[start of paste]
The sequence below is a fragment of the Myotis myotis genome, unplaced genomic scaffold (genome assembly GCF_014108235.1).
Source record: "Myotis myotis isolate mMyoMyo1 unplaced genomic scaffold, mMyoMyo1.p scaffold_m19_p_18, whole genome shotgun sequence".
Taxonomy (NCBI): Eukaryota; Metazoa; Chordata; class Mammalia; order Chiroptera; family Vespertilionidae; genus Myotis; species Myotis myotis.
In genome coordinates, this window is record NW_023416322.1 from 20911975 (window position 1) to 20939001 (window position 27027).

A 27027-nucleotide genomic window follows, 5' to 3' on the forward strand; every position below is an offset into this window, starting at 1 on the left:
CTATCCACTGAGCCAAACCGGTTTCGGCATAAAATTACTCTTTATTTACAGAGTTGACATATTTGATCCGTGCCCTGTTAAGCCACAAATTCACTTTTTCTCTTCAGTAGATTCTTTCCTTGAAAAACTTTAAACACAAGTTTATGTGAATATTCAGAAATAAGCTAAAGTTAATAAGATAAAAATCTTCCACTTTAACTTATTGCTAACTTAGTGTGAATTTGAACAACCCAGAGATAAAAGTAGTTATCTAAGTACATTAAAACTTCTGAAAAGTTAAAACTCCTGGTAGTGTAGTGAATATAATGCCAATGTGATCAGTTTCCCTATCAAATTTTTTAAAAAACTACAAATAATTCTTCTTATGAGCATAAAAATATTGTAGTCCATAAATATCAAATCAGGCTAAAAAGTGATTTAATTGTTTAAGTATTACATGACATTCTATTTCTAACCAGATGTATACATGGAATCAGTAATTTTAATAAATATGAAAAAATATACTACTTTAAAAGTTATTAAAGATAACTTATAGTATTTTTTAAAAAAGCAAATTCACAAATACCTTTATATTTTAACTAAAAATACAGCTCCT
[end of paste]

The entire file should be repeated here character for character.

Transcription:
The sequence below is a fragment of the Myotis myotis genome, unplaced genomic scaffold (genome assembly GCF_014108235.1).
Source record: "Myotis myotis isolate mMyoMyo1 unplaced genomic scaffold, mMyoMyo1.p scaffold_m19_p_18, whole genome shotgun sequence".
Taxonomy (NCBI): Eukaryota; Metazoa; Chordata; class Mammalia; order Chiroptera; family Vespertilionidae; genus Myotis; species Myotis myotis.
In genome coordinates, this window is record NW_023416322.1 from 20911975 (window position 1) to 20939001 (window position 27027).

A 27027-nucleotide genomic window follows, 5' to 3' on the forward strand; every position below is an offset into this window, starting at 1 on the left:
CTATCCACTGAGCCAAACCGGTTTCGGCATAAAATTACTCTTTATTTACAGAGTTGACATATTTGATCCGTGCCCTGTTAAGCCACAAATTCACTTTTTCTCTTCAGTAGATTCTTTCCTTGAAAAACTTTAAACACAAGTTTATGTGAATATTCAGAAATAAGCTAAAGTTAATAAGATAAAAATCTTCCACTTTAACTTATTGCTAACTTAGTGTGAATTTGAACAACCCAGAGATAAAAGTAGTTATCTAAGTACATTAAAACTTCTGAAAAGTTAAAACTCCTGGTAGTGTAGTGAATATAATGCCAATGTGATCAGTTTCCCTATCAAATTTTTTAAAAAACTACAAATAATTCTTCTTATGAGCATAAAAATATTGTAGTCCATAAATATCAAATCAGGCTAAAAAGTGATTTAATTGTTTAAGTATTACATGACATTCTATTTCTAACCAGATGTATACATGGAATCAGTAATTTTAATAAATATGAAAAAATATACTACTTTAAAAGTTATTAAAGATAACTTATAGTATTTTTTAAAAAAGCAAATTCACAAATACCTTTATATTTTAACTAAAAATACAGCTCCT